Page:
[Monday Motivation] Meet Anil Bishnoi who has saved over 10K blackbucks over 30 years

Anil Bishnoi, a 48-year-old farmer and conservationist from Rajasthan, has managed to save 10,000 blackbucks from poachers over 30 years.

Rarely do we come across people who work tirelessly for a cause for decades. A 48-year-old cotton and mustard farmer from Rajasthan, Anil Bishnoi, is one of them.

A resident of the Hanumangarh district of Rajasthan, Anil has dedicated his life to the conservation of the blackbucks. For the last three decades, he has been campaigning to save them in their natural habitat, and due to habitat loss and poaching, he even started an active campaign against poachers across 50 panchayats.

“I have come across a number of poachers who believe that it’s okay to kill animals for leisure purposes. This is one of the reasons that provoked me to start a mission to guard these animals in Hanumangarh and Sriganganagar in 1990,” Anil says.

Anil Bishnoi with some young blackbucks

He has lodged more than 200 cases of poaching and nearly 24 cases reached the final stage where the poachers were sentenced to appropriate penalties.

Additionally, in his own capacity and with the help of fellow residents, Anil has built over 60 small to medium-sized water bodies to cater to the needs of the blackbucks.

How it started

Anil belongs to the Bishnoi community, which believes in the reincarnation of their Guru Bhagwan Jambeshwar, who has always preached to take care of wildlife. The community considers blackbucks sacred and are known to make sacrifices to guard the animals. They believe that each creature has the right to live peacefully.

Hailing from a village that had an excessive blackbuck population, he was aware of people who have been working towards saving them.

However, it was in his college days that Anil decided to do something serious towards saving the wildlife. In 1990, while he was studying in a Suratgarh college, he happened to participate in a conference that spread awareness on deforestation and killing of the wildlife.

“This made me rethink my life’s philosophy and had a deep impact on my mind,” recalls Anil.

After ending his BEd and BA, Anil returned to his village only to learn about the poaching of blackbucks taking place around. He soon took up farming pulses and grains on his ancestral land.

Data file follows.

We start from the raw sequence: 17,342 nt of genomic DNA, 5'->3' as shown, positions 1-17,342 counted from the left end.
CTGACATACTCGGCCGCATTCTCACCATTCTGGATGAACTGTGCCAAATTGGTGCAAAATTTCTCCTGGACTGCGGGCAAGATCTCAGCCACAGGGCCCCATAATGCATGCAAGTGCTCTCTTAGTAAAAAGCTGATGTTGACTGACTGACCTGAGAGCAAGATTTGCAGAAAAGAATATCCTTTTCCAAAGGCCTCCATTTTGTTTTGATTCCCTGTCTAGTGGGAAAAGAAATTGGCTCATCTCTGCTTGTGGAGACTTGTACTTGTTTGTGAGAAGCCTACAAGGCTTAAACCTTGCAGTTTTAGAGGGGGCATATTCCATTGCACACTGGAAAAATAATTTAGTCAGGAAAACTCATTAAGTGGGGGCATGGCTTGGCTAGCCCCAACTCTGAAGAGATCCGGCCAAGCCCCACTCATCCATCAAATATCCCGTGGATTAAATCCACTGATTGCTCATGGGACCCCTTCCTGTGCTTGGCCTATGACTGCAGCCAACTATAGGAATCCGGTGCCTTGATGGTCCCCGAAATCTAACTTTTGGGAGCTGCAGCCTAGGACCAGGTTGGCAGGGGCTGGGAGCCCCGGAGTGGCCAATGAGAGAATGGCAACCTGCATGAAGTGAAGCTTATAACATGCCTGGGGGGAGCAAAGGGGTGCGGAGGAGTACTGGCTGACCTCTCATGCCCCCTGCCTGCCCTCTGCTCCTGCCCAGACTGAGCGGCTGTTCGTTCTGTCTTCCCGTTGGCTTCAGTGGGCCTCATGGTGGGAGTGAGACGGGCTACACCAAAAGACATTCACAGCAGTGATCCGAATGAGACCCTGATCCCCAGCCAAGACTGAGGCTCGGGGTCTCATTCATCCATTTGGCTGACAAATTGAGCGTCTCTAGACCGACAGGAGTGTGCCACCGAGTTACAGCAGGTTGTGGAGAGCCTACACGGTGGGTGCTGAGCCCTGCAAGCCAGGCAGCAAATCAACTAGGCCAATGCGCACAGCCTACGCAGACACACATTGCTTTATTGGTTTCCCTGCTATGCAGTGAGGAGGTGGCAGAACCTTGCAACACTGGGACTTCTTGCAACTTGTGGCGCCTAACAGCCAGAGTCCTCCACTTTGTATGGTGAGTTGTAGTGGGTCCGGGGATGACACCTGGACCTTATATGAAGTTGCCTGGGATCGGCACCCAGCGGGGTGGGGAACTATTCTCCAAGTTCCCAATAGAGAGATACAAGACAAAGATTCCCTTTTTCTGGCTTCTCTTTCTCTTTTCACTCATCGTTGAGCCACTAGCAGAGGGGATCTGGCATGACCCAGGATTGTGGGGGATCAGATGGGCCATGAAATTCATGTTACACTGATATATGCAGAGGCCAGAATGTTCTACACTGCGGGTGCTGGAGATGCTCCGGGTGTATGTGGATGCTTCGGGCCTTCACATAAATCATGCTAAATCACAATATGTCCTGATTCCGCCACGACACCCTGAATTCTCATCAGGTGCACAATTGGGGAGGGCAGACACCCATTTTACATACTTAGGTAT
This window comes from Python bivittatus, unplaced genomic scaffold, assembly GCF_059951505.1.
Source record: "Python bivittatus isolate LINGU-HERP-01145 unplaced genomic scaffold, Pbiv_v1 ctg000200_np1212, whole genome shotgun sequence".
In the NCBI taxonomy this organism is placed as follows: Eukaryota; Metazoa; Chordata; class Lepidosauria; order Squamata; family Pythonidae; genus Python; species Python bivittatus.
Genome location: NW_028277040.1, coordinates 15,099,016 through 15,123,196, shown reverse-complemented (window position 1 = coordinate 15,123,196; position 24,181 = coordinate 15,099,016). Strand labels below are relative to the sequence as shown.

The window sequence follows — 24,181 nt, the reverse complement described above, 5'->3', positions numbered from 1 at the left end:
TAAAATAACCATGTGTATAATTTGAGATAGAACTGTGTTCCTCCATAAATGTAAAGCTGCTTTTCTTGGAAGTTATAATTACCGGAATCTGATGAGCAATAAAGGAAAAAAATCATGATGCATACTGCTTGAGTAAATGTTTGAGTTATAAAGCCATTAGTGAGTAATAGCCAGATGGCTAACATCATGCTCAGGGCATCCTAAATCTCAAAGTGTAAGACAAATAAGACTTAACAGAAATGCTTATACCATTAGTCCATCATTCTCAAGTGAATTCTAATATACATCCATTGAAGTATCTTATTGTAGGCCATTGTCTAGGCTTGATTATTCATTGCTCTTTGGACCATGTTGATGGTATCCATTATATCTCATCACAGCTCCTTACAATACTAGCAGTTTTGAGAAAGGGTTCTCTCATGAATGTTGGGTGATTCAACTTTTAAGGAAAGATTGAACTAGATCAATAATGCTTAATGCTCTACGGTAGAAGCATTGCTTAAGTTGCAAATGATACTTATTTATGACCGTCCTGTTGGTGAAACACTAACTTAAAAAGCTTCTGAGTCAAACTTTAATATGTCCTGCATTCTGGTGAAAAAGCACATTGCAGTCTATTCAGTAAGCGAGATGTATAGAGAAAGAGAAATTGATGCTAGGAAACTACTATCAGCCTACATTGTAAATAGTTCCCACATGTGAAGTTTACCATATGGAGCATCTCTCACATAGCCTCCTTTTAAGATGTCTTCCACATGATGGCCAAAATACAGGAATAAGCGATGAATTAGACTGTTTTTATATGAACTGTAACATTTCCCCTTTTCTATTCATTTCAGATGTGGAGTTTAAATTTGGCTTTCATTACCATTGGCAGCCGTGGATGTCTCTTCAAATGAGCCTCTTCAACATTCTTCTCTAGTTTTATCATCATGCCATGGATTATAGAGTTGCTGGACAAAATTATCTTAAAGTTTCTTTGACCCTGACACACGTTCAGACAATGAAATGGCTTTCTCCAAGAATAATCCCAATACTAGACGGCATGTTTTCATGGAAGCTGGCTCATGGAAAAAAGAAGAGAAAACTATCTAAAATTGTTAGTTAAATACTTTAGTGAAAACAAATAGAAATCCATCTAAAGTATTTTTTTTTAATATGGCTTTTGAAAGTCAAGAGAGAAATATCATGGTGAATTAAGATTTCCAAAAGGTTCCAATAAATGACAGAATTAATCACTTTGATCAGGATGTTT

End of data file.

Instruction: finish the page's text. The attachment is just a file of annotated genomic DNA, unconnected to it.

Saving the blackbucks

Blackbucks are mostly hunted down for their meat. Apart from this, they also succumb to injuries due to canine bites, excessive climates, and street accidents.

Anil started a marketing campaign to cease poachers and save the blackbucks. Initially, he used to reach the scene whenever he felt danger. He started to observe the poachers — how they catch the animals, where they come from, and what they do with the blackbucks. Slowly, with the help of locals, he started reaching the spot to save these creatures.

Anil visits courts as a witness and follows up with the instances until an appropriate sentence is given. At instances, he even organises peaceable rallies to sensitise folks to the problem. Today, he works with a workforce of 3,000 folks throughout 12 districts of Rajasthan.

“Wherever we get a call from to save blackbucks, we go and make a committee there if we see that the area has a high number of blackbucks. We then tackle the situation through phone, giving them instructions on what to do according to the situation,” explains Anil.

However, in the course of saving them, Anil has been threatened many times by poachers. Many other times, he had to brave cold climatic conditions and COVID-19 to go on a motorcycle to help these deer. In all these times, he believed in his cause and mission to save these innocent animals.

According to Anil, he has saved and taken care of over 10,000 blackbucks — without getting much external financial help.

Work not done

In view of Anil’s exceptional work, the Government of Rajasthan accorded a unique status by nominating him as the state’s Honorary Wildlife Warden. He was also awarded the Dalmia Water Environment Protection Award and State level Amrita Devi Environmental Protection Award for his work on conservation of the environment and water conservation.

Recently, he was awarded the Earth Hero Award by NatWest Group India.

Apart from saving blackbucks, Anil has convinced his fellow villagers to create temporary waterholes for a large number of deer to beat the intense heat. Farmers have dug up about 70 troughs — many of them in their own agricultural fields — in an area of over 60 sq km, and filled them up with water to quench the thirst of these wild animals.

While his efforts lead to building a small shelter home for the deer, Anil believes that things are not done yet.

“There are no official safety facilities from the government to take care of blackbucks. Since there are no proper jungles here, we cannot send the deer there either. Since 2004, I have been working towards having more rescue centres across places so that we can transport the blackbucks to the nearby rescue centres instead of transporting them to farther places- causing more injuries.”
Edited by Saheli Sen Gupta


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